A new look at old paintings reveals never-before-seen details of two Renaissance works of art, including hidden decorations in brilliant silver and gold.
The hidden accents appear on frescoes painted in the Chapel of Theodelinda in the Monza Cathedral in Italy. To the naked eye, they appear dull and are sometimes even painted over. Using a new technique, however, Italian scientists can make the colors pop. These new visualizations could help art historians restore and conserve the paintings.
The technique is called thermal quasi-reflectography, or TQR. It uses reflected light to differentiate between different pigments on a piece of art.
"This is, to the best of our knowledge, the first time that this technique has been applied on artworks," study researcher Dario Ambrosini of the University of L'Aquila in Italy said in a statement. "This novel method represents a powerful yet safe tool for artwork diagnostics." [See Photos of the Renaissance Art]
A new light on old art
Art conservators have long used parts of the light spectrum not visible to the naked eye to bring out tiny details in old paintings. Infrared light, for example, has wavelengths longer than visible light. By taking images of artwork in these long wavelengths, scientists can see places where layers have been painted upon layers, revealing preparatory sketches and changes by the artist.
Other techniques use thermal, or heat, energy to investigate the materials a painting is made of as well as structural flaws. A dot of paint with an air bubble behind it, for example, will emit less heat than spots where the paint is flush because of the insulating properties of air.
Ambrosini and his colleagues turned this last technique on its head. Instead of measuring heat emitted from a painting, the researchers shone a halogen lamp in the mid-infrared spectrum onto the frescoes and measured the amount of light reflected back. A camera capable of capturing mid-wavelength infrared light recorded the image created as the light bounced off the art.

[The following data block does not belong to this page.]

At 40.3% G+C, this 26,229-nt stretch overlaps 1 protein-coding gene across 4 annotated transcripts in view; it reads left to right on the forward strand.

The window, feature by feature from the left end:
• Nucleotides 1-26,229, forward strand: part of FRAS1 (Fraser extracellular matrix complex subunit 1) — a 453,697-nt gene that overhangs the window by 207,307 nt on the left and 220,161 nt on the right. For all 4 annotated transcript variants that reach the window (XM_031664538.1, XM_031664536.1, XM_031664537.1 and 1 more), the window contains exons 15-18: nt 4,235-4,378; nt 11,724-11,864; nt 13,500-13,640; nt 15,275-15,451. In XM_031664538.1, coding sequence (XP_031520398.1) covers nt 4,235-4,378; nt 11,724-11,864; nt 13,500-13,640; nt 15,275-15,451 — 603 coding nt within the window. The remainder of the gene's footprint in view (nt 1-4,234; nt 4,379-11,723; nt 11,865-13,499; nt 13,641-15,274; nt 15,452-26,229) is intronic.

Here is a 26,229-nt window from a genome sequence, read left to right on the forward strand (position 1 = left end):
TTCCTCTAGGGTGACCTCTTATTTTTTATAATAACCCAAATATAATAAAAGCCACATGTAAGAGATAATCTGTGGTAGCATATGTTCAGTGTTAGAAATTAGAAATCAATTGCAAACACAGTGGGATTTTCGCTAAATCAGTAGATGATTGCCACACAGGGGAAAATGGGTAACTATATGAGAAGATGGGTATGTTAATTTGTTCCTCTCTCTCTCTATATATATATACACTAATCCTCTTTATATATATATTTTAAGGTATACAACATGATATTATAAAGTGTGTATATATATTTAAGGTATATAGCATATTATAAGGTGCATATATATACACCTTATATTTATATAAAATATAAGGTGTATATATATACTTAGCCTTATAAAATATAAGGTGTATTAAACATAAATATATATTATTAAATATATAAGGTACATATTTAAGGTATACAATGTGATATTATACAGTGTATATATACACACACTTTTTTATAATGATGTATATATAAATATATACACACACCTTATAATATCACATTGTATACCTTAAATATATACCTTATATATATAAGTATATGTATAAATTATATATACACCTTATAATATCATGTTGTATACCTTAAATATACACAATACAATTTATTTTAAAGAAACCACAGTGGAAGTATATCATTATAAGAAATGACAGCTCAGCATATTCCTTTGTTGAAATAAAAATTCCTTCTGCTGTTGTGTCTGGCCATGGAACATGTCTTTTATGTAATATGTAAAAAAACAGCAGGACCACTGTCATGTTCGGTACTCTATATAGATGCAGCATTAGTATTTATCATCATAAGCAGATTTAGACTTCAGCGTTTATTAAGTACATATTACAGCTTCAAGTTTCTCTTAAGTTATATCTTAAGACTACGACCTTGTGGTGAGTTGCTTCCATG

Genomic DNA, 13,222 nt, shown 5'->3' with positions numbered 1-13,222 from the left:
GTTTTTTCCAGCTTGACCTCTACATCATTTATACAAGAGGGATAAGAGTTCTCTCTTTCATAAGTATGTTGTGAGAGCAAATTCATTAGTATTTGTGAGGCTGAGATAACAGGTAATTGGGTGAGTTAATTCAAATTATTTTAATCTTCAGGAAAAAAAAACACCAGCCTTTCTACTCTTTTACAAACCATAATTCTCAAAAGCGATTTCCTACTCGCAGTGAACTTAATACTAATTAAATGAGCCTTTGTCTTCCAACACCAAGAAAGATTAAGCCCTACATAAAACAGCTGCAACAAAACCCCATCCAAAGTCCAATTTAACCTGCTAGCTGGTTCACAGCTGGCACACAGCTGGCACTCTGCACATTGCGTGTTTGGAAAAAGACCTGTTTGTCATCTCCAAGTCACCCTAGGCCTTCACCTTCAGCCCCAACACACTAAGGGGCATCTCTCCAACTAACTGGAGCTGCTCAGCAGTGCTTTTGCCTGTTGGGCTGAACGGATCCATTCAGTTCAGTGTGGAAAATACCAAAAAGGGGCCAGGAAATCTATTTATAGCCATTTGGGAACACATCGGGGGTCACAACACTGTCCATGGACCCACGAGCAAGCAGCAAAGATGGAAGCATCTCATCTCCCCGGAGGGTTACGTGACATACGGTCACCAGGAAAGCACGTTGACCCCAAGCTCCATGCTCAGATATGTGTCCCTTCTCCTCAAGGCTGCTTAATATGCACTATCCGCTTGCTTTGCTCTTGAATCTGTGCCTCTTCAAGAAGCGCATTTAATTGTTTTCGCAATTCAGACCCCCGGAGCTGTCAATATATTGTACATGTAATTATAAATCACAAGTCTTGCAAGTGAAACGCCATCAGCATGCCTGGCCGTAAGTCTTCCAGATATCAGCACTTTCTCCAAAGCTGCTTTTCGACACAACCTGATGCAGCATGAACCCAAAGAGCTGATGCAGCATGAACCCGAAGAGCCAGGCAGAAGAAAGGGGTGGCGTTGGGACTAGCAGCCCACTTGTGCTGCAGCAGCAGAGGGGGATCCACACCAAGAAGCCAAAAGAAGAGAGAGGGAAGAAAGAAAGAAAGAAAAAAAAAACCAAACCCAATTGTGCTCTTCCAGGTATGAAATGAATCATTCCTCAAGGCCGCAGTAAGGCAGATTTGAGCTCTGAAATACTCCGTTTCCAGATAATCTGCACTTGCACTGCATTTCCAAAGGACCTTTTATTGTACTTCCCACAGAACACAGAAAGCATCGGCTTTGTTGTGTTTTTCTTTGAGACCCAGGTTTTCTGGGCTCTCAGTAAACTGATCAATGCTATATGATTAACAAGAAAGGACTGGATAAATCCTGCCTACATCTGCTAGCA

The set-up was simple, but the researchers had to control the environment carefully, ensuring that the lamp did not heat the painting surface and that there were no other sources of heat nearby.
The researchers tested the TQR technique on two frescoes, or murals created on wet plaster on walls. The first were the 15th-century paintings in the Chapel of Theodelinda, which depict the life of the patron queen of the church. With the TQR system, the scientists were able to make out extra detail on the old frescoes. Suits of armor, dulled and uniform to the naked eye, reveal sharp lines and careful detail under the infrared technique. In one case, the individual fingers of a soldier grasping a staff come out of hiding.
Because silver and gold pigments are highly reflective, they stand out strongly in the new views of the Theodelinda frescoes. Decorations on the soldier's armor appear almost luminous in the new images.
Next, the researchers tried the technique on Piero della Francesca's "The Resurrection," which dates back to the 1460s and depicts the resurrection of Jesus Christ. This painting is held in the Museo Civico of Sansepolcro in Italy.
In this fresco, the new images showed differences in pigments that look nearly identical to the naked eye. They also showed telltale signs of retouching, as well as a segment of a soldier's sword painted with two different fresco techniques. These tiny details can be very important to art historians trying to restore a work to its original condition.
The researchers are now testing the technique on other, non-fresco types of paintings, hoping it can be used to tell what kinds of pigments were used to make the painting.
"Determining the chemical makeup of the pigments is important in determining how best to protect and restore the artwork," Ambrosini said. He and his colleagues reported their work Monday (June 18) in the open-access journal Optics Express.
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Stephanie Pappas is a contributing writer for Live Science, covering topics ranging from geoscience to archaeology to the human brain and behavior. She was previously a senior writer for Live Science but is now a freelancer based in Denver, Colorado, and regularly contributes to Scientific American and The Monitor, the monthly magazine of the American Psychological Association. Stephanie received a bachelor's degree in psychology from the University of South Carolina and a graduate certificate in science communication from the University of California, Santa Cruz.